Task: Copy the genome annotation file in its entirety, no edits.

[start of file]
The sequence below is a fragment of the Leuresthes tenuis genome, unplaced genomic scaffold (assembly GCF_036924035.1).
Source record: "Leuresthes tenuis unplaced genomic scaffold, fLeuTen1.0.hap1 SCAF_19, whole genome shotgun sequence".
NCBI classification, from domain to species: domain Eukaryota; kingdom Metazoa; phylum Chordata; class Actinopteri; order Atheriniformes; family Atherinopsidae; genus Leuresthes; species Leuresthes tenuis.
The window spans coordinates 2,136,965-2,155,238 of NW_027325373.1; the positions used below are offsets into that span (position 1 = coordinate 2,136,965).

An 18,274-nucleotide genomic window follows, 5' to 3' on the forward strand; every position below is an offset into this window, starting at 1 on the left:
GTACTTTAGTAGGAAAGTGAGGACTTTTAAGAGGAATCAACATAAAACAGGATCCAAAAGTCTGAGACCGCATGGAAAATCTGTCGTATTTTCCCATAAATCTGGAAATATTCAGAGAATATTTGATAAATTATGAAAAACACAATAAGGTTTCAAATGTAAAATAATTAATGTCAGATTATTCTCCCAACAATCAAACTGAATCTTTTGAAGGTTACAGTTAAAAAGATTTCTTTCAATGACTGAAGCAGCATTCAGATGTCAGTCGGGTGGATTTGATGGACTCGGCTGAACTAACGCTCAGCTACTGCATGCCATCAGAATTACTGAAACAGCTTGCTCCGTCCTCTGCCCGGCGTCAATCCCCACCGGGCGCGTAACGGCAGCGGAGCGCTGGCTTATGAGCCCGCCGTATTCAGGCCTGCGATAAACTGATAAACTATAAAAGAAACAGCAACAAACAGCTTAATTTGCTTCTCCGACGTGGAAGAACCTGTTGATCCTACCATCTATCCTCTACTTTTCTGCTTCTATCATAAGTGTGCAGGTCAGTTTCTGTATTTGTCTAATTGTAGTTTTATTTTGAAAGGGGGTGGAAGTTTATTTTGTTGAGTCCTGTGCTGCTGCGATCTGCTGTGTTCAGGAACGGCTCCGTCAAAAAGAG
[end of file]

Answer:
The sequence below is a fragment of the Leuresthes tenuis genome, unplaced genomic scaffold (assembly GCF_036924035.1).
Source record: "Leuresthes tenuis unplaced genomic scaffold, fLeuTen1.0.hap1 SCAF_19, whole genome shotgun sequence".
NCBI classification, from domain to species: domain Eukaryota; kingdom Metazoa; phylum Chordata; class Actinopteri; order Atheriniformes; family Atherinopsidae; genus Leuresthes; species Leuresthes tenuis.
The window spans coordinates 2,136,965-2,155,238 of NW_027325373.1; the positions used below are offsets into that span (position 1 = coordinate 2,136,965).

An 18,274-nucleotide genomic window follows, 5' to 3' on the forward strand; every position below is an offset into this window, starting at 1 on the left:
GTACTTTAGTAGGAAAGTGAGGACTTTTAAGAGGAATCAACATAAAACAGGATCCAAAAGTCTGAGACCGCATGGAAAATCTGTCGTATTTTCCCATAAATCTGGAAATATTCAGAGAATATTTGATAAATTATGAAAAACACAATAAGGTTTCAAATGTAAAATAATTAATGTCAGATTATTCTCCCAACAATCAAACTGAATCTTTTGAAGGTTACAGTTAAAAAGATTTCTTTCAATGACTGAAGCAGCATTCAGATGTCAGTCGGGTGGATTTGATGGACTCGGCTGAACTAACGCTCAGCTACTGCATGCCATCAGAATTACTGAAACAGCTTGCTCCGTCCTCTGCCCGGCGTCAATCCCCACCGGGCGCGTAACGGCAGCGGAGCGCTGGCTTATGAGCCCGCCGTATTCAGGCCTGCGATAAACTGATAAACTATAAAAGAAACAGCAACAAACAGCTTAATTTGCTTCTCCGACGTGGAAGAACCTGTTGATCCTACCATCTATCCTCTACTTTTCTGCTTCTATCATAAGTGTGCAGGTCAGTTTCTGTATTTGTCTAATTGTAGTTTTATTTTGAAAGGGGGTGGAAGTTTATTTTGTTGAGTCCTGTGCTGCTGCGATCTGCTGTGTTCAGGAACGGCTCCGTCAAAAAGAG